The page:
Colorado Businesses Trade Better Health And Safety Practices For Less Stringent COVID-19 Restrictions

December 17, 2020
HOLIDAY-BUSINESS-RESTAURANTS-COVID-DENVERHOLIDAY-BUSINESS-RESTAURANTS-COVID-DENVERHart Van Denburg/CPR News
A line of outdoor dining shelters at Tables restaurant in Denver, as coronavirus rules prevent customers from dining indoors on Dec. 10, 2020.

The Colorado health department has finalized rules for a program that would loosen COVID-19 restrictions for businesses going above and beyond public health orders.

To qualify for the new 5 Star State Certification Program, businesses must set up extra safety precautions on top of what is already required by law. Certified businesses will get to expand their operations in exchange, according to the Colorado Department of Public Health and Environment.

Qualifications include plans for outbreak detection, reporting and response processes, high ventilation standards and efforts to provide special business hours or accommodations for at-risk populations.

Some other qualifications are specific to the type of business. For example, certified restaurants will have to seat tables 10 feet apart, instead of the regular six.

Depending on the level of spread in a given county, certified businesses may also be eligible for higher capacity limits.

Mesa County started a pilot of the program earlier this year. It's currently at the second-highest level of restrictions on the state's status dial because of its high number of COVID-19 cases.

However, businesses with the 5-star certification can operate as if they are in the next level down on the dial. That means restaurants like the Ocotillo Restaurant and Bar in Grand Junction can do indoor dining, even though it's banned in all red level counties.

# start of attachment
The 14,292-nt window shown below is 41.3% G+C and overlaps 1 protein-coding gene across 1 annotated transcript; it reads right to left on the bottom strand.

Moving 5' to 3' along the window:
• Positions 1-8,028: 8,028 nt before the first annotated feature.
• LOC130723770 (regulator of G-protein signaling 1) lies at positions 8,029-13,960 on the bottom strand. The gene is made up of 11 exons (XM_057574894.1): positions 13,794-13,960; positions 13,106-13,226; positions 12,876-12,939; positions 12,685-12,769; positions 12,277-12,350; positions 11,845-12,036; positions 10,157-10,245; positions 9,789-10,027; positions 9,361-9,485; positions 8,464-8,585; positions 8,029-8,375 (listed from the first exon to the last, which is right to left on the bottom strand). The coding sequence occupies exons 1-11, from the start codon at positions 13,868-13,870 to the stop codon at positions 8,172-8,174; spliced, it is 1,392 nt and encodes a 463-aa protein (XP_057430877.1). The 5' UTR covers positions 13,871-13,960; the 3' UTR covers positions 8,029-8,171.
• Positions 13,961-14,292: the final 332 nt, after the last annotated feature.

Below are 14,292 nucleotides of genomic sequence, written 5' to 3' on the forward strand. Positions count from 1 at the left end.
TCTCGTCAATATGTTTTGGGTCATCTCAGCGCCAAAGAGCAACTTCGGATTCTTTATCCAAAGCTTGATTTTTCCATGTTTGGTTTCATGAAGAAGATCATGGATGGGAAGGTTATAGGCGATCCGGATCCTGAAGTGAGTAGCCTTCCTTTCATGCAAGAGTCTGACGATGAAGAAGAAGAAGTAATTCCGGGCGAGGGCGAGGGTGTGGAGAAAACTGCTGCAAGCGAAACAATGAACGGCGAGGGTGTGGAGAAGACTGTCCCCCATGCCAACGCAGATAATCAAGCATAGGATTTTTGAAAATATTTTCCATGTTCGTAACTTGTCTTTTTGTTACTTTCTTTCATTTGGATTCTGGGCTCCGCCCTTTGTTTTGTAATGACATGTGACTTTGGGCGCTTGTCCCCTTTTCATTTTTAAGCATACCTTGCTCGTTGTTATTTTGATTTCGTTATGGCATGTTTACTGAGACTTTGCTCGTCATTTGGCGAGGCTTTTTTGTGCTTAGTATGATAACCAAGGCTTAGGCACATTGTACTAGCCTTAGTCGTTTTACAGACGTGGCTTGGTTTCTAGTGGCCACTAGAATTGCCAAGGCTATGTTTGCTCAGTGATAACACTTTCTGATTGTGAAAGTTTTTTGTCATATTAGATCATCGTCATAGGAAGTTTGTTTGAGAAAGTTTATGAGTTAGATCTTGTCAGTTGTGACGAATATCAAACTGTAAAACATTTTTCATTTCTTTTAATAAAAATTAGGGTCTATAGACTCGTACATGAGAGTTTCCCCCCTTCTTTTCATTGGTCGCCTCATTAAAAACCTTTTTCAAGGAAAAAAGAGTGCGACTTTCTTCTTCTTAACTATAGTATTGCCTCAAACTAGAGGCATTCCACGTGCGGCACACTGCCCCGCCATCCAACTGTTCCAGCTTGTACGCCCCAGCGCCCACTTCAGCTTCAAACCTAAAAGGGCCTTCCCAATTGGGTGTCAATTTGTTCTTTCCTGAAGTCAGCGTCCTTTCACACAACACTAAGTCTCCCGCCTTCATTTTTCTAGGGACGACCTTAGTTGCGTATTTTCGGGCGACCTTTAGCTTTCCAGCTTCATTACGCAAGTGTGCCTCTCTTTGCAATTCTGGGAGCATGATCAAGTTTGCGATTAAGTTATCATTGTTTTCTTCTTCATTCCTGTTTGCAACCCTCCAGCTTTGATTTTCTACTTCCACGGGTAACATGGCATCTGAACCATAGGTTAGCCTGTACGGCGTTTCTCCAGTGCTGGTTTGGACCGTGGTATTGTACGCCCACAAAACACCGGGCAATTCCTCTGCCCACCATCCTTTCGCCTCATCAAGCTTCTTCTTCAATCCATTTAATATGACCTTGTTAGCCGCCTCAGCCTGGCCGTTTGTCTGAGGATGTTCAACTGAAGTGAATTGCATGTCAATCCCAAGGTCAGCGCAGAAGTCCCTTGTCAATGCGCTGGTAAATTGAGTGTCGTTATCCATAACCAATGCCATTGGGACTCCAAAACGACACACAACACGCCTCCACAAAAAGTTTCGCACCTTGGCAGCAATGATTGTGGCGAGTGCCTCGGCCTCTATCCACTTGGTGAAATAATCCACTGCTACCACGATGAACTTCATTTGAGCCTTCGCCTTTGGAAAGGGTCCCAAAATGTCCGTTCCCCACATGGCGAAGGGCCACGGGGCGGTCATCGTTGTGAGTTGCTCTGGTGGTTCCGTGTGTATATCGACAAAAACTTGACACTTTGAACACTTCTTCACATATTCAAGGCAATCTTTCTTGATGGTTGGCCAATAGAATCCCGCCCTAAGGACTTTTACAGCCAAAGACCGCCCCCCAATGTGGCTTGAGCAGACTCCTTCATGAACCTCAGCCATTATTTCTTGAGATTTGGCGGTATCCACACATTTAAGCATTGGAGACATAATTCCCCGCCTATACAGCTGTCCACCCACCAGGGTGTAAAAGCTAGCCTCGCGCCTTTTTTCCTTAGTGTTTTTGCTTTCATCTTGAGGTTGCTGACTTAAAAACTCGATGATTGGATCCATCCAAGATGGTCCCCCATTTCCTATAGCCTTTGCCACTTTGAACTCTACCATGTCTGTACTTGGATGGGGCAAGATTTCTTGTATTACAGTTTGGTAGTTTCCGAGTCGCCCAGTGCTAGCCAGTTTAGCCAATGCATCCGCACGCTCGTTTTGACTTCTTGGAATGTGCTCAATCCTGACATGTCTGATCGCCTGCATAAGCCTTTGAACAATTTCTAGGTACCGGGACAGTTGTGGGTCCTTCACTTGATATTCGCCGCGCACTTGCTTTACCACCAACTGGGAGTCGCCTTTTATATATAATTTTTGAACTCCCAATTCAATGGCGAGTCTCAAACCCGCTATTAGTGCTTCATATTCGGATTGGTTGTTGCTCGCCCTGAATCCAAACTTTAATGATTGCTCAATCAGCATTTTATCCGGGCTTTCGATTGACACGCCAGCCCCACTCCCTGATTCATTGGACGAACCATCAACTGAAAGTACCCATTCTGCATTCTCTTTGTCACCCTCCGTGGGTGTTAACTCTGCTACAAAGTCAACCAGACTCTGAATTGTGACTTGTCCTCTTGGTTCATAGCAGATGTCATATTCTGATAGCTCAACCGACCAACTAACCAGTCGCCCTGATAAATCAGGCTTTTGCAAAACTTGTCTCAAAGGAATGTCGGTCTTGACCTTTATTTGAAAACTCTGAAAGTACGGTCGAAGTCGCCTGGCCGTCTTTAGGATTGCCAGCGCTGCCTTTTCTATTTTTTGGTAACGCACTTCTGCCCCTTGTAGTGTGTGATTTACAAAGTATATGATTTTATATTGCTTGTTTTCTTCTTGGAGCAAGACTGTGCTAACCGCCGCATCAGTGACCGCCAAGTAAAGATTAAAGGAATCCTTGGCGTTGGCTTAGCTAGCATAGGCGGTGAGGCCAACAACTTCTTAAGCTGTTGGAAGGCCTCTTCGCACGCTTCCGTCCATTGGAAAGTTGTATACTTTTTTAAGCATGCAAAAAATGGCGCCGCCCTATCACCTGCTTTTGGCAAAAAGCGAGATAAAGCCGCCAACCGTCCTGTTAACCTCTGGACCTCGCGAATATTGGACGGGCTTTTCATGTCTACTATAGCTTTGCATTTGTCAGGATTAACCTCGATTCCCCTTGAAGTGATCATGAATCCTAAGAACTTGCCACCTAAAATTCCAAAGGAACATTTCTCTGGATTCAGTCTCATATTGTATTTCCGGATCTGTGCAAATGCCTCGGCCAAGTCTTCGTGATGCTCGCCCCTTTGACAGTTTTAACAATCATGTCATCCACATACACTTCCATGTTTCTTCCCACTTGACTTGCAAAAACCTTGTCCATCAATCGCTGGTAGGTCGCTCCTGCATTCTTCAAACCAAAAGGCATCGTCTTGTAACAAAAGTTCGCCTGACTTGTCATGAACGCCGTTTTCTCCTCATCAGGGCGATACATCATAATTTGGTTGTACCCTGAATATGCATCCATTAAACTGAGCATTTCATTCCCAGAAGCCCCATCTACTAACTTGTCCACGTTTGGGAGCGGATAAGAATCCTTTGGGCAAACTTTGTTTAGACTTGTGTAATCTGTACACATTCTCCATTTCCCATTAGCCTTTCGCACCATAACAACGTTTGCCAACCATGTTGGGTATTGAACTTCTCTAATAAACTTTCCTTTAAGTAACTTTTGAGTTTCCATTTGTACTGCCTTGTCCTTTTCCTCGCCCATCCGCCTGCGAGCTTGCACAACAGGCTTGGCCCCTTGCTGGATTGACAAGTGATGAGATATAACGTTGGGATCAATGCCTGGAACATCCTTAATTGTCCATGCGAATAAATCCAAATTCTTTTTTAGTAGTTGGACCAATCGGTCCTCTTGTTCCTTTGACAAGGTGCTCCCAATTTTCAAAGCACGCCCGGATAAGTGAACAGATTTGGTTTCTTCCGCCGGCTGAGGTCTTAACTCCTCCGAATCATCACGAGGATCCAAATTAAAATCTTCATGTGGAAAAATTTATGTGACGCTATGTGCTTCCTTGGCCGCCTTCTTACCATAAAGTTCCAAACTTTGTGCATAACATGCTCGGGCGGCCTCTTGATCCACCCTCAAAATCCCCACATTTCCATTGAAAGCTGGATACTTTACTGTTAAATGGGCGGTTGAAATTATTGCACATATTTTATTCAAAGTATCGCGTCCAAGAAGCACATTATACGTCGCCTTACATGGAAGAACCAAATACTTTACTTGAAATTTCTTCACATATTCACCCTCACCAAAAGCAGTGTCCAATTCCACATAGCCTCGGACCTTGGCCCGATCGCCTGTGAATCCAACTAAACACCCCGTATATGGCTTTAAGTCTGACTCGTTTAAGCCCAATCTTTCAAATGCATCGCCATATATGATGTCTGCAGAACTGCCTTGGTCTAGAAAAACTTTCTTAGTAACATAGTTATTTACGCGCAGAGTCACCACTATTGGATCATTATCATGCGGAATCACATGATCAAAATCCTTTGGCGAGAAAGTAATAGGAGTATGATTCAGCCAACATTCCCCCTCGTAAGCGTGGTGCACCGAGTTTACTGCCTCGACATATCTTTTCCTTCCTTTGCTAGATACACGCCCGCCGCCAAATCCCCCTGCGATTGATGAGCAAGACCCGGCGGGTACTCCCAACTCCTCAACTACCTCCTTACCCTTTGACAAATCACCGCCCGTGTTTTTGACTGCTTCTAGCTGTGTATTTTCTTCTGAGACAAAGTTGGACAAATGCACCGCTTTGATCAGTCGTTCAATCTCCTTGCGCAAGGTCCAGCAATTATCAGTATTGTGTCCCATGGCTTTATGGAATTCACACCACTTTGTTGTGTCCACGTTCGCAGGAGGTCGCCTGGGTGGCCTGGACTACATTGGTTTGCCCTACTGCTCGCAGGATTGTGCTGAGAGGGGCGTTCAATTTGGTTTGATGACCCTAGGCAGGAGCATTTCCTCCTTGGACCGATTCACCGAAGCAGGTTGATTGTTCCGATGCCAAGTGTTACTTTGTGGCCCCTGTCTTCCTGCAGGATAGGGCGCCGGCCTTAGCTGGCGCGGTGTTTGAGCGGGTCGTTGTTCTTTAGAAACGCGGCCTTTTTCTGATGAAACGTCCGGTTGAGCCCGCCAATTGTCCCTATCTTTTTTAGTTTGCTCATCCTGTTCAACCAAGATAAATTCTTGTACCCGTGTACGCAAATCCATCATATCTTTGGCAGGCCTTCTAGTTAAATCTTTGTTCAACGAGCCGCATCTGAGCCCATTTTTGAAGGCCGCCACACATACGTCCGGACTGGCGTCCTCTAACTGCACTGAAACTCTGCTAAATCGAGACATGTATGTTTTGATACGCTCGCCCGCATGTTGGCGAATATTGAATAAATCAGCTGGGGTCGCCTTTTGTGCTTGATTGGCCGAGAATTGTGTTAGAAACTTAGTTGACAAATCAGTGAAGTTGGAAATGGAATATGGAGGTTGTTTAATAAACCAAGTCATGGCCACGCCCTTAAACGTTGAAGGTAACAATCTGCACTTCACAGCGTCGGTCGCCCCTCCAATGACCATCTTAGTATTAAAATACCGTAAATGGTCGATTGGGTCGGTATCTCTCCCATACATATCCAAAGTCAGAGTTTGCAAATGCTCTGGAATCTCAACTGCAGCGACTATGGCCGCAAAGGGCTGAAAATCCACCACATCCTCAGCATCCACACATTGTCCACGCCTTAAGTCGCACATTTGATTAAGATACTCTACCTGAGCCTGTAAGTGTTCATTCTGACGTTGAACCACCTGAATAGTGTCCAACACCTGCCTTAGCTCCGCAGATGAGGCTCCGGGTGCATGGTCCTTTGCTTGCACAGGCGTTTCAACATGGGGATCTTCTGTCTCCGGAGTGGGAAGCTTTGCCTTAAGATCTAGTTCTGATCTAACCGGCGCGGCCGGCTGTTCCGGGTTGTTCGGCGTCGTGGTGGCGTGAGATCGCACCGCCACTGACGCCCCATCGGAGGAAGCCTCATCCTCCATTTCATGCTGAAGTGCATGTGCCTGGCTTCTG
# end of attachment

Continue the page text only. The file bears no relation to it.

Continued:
"The most helpful part of it is that people can just feel safer coming to our restaurant," said Maxwell Weckerly, whose family owns Ocotillo. "Having that official stamp of the 5-star variance [program] just helps people feel more secure coming to eat here. They know we are following the rules."

Weckerly helps his parents run the business. He said they instituted a lot of sanitation and distancing changes when the pandemic first hit Colorado, so they did not have to add many extra precautions to qualify for the program.

He said one of the biggest changes at Octillo is that they now have the wait staff fill out lists every day to document sanitization of high-touch areas like doorknobs, tables and bars.

The restaurant also put up signs to clearly communicate rules to customers, including ones requiring masks.

"We're pretty stern about our rules because we don't have any interest in spreading the disease any more than it already has, and we don't want to prioritize more sales over people's health," Weckerly said. "If someone's not wearing a mask and you refuse to put one on, you can't come in."

However, critics of Mesa's pilot program say there's little evidence to show it has helped reduce the overall spread of COVID-19. Some experts say it threatens to exacerbate the deadly third wave of cases in Colorado since the program is inviting people to gather in restaurants and shops.

According to CDPHE, each county can determine whether it wants to participate in the program.

Boulder County announced Thursday that, before applying to participate, it will create an administrative committee including chambers of commerce, nonprofits, local leaders and industry members to determine how compliance and enforcement would work.

Any previous citations for noncompliance with public health orders are an automatic disqualifier, according to CDPHE.

"We're just very happy and very grateful that the county is doing something to allow us to stay open and allow us to give more confidence to our customers," Weckerly said. "It's such a crazy time to own a business and run a restaurant and the 5-Star Variance Program allows people to feel much more confident going out."

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